Who are Those Masked Men?
Who are those masked men? In Ukraine armed masked men seized an airport the day after some other unidentified armed masked men took over a building in the Crimea. Ukraine’s acting President Oleksandr Turchyno is blaming Russia. John Kerry is warning Russia saying actions mean more than words and its only words and words alone or something to that effect...
The AP reports that the Russian military were blocking an airport in the Black Sea port of Sevastopol in Crimea near the Russian naval base while unidentified men were patrolling another airport serving the regional capital, Ukraine's new Interior Minister Arsen Avakov said on Friday. Avakov wrote in a Facebook post that the Belbek international airport in Sevastopol was blocked by military units of the Russian navy. "I can only describe this as a military invasion and occupation," Avakov said. The Russian foreign ministry refused to comment while a spokesman for the Russian defense ministry was not available for comment.
The oil markets seem unmoved by these developments even as the Russian ruble plunges and some small sign of flight to quality buying in gold and bonds. Yet overnight we are not driving higher we are marking time. The question is whether as we get closer to the weekend the angst will build or moderate.
Perhaps fears that at this point the uncertainty is just hurting demand expectations. Fears’ surrounding China and other emerging markets has the market feeling woozy. The collapse of the Brent/WTI spread continues to dominate trade.
The New York Times reports that “The Interior Department opened the door on Thursday to the first searches in decades for oil and gas off the Atlantic coast, recommending that undersea seismic surveys proceed, though with a host of safeguards to shield marine life from much of their impact. The recommendation is likely to be adopted after a period of public comment and over objections by environmental activists who say it will be ruinous for the climate and sea life alike.”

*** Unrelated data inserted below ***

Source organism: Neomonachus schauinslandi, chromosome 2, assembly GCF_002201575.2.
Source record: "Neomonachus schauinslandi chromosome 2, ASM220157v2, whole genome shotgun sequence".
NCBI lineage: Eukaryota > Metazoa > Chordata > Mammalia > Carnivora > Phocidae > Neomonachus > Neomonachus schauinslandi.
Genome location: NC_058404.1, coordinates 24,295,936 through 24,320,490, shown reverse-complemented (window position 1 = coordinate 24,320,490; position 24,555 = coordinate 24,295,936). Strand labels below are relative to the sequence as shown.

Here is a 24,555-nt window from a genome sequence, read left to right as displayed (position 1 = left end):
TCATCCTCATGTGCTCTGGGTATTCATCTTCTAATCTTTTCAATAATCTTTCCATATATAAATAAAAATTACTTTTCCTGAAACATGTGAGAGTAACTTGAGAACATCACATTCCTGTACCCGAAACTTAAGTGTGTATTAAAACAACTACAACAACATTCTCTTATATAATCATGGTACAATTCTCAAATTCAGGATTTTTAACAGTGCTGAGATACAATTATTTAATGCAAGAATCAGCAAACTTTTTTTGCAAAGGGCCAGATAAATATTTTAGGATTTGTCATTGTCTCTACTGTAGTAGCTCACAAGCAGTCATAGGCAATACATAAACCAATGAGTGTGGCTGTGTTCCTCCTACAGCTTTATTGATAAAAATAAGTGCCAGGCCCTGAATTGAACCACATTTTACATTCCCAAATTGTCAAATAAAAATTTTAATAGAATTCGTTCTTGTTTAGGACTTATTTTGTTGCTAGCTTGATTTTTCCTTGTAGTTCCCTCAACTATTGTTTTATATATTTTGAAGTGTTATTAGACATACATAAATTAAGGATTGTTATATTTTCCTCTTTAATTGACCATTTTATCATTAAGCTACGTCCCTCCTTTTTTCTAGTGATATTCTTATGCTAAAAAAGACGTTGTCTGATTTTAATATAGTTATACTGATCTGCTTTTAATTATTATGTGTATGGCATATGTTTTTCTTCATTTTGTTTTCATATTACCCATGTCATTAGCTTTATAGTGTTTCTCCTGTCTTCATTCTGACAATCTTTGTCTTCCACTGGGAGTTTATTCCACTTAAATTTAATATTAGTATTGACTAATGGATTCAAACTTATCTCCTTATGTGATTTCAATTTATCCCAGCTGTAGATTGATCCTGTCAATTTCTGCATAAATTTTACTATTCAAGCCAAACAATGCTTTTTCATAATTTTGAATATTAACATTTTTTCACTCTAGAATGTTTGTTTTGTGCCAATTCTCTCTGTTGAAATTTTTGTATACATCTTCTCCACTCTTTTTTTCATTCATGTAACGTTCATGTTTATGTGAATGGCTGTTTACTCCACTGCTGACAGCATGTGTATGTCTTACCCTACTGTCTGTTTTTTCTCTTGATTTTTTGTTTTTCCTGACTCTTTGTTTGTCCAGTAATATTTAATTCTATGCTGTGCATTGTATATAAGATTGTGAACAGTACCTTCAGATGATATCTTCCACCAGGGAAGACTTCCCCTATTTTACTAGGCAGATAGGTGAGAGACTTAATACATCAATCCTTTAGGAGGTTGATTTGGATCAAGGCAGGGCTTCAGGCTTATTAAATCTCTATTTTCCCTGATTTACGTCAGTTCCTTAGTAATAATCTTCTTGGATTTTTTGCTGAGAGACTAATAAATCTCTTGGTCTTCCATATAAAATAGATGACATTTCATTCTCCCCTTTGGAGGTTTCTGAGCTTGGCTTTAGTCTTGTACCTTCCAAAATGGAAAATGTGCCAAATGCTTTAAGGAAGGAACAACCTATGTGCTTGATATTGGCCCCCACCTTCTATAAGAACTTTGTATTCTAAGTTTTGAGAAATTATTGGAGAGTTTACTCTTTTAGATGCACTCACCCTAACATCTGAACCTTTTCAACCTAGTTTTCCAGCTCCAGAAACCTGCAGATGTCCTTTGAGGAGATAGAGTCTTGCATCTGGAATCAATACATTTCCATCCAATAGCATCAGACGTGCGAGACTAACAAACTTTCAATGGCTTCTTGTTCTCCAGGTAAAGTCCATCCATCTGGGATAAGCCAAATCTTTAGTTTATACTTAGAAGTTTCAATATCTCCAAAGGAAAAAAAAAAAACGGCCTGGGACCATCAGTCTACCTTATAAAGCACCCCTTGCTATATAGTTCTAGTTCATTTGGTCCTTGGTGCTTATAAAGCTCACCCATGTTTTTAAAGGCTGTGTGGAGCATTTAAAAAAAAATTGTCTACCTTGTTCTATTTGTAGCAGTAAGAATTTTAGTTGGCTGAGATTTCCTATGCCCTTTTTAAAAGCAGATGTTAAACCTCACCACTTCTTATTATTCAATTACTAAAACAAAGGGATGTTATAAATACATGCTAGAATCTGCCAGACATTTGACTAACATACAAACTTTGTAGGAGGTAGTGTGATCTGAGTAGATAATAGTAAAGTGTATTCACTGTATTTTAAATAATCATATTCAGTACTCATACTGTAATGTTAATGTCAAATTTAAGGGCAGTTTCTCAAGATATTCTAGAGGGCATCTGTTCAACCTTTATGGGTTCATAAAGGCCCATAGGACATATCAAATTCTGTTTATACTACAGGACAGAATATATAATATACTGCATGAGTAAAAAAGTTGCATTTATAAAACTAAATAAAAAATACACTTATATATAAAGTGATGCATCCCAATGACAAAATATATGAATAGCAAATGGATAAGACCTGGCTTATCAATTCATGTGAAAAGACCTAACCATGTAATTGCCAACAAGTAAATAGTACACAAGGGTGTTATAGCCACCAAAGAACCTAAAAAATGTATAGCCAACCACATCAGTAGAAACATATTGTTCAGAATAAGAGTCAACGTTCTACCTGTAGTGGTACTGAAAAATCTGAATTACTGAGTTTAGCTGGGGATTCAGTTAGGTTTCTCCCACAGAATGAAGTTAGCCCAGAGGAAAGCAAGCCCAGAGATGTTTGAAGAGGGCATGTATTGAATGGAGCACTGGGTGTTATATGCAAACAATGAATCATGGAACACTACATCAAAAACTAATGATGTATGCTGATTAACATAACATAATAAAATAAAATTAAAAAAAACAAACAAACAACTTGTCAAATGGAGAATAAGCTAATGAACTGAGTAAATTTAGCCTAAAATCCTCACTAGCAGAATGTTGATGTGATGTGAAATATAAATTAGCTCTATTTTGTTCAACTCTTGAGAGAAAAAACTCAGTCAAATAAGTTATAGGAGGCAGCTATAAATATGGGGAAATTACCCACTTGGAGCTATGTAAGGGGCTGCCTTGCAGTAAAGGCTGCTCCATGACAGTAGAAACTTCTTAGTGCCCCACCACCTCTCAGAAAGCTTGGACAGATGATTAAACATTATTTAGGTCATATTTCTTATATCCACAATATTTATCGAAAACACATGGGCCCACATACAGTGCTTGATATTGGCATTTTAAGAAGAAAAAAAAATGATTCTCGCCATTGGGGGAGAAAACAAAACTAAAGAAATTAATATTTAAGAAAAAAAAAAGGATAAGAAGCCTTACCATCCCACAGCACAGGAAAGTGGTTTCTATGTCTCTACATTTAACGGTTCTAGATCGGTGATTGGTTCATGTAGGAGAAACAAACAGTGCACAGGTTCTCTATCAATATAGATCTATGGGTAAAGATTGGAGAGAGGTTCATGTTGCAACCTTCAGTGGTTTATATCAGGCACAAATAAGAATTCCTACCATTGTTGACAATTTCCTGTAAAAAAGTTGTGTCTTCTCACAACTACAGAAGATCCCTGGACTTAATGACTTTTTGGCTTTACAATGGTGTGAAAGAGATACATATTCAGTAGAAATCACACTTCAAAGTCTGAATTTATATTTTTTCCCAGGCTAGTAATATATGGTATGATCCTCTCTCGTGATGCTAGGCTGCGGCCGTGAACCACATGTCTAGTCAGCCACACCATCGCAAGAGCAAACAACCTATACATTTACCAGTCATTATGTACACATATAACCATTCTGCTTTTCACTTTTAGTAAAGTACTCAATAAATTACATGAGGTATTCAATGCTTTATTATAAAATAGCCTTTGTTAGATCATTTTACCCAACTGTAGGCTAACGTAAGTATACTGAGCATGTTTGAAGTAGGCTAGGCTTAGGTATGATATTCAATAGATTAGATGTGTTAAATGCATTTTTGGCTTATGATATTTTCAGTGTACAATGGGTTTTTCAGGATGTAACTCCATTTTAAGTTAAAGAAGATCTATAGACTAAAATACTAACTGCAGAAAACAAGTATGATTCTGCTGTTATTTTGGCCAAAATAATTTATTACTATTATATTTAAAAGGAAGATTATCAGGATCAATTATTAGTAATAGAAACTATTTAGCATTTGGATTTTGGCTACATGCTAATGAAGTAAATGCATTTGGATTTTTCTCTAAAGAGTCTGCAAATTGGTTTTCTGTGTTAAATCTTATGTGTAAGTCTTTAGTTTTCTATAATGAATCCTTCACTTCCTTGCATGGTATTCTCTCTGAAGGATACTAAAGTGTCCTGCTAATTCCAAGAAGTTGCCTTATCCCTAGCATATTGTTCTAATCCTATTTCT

The American Petroleum Institute called the recommendation a critical step toward bolstering the nation’s energy security, predicting that oil and gas production in the region could create 280,000 new jobs and generate $195 billion in private investment.
Activists were livid. Allowing exploration “could be a death sentence for many marine mammals, and is needlessly turning the Atlantic Ocean into a blast zone,” Jacqueline Savitz, a vice president at the conservation group Oceana, said in a statement on Thursday
Oceana and other groups have campaigned for months against the Atlantic survey plans, citing Interior Department calculations that the intense noise of seismic exploration could kill and injure thousands of dolphins and whales.
But while the assessment released on Thursday repeats those estimates, it also largely dismisses them, stating that they employ multiple worst-case scenarios and ignore measures by humans and the mammals themselves to avoid harm. Must Read!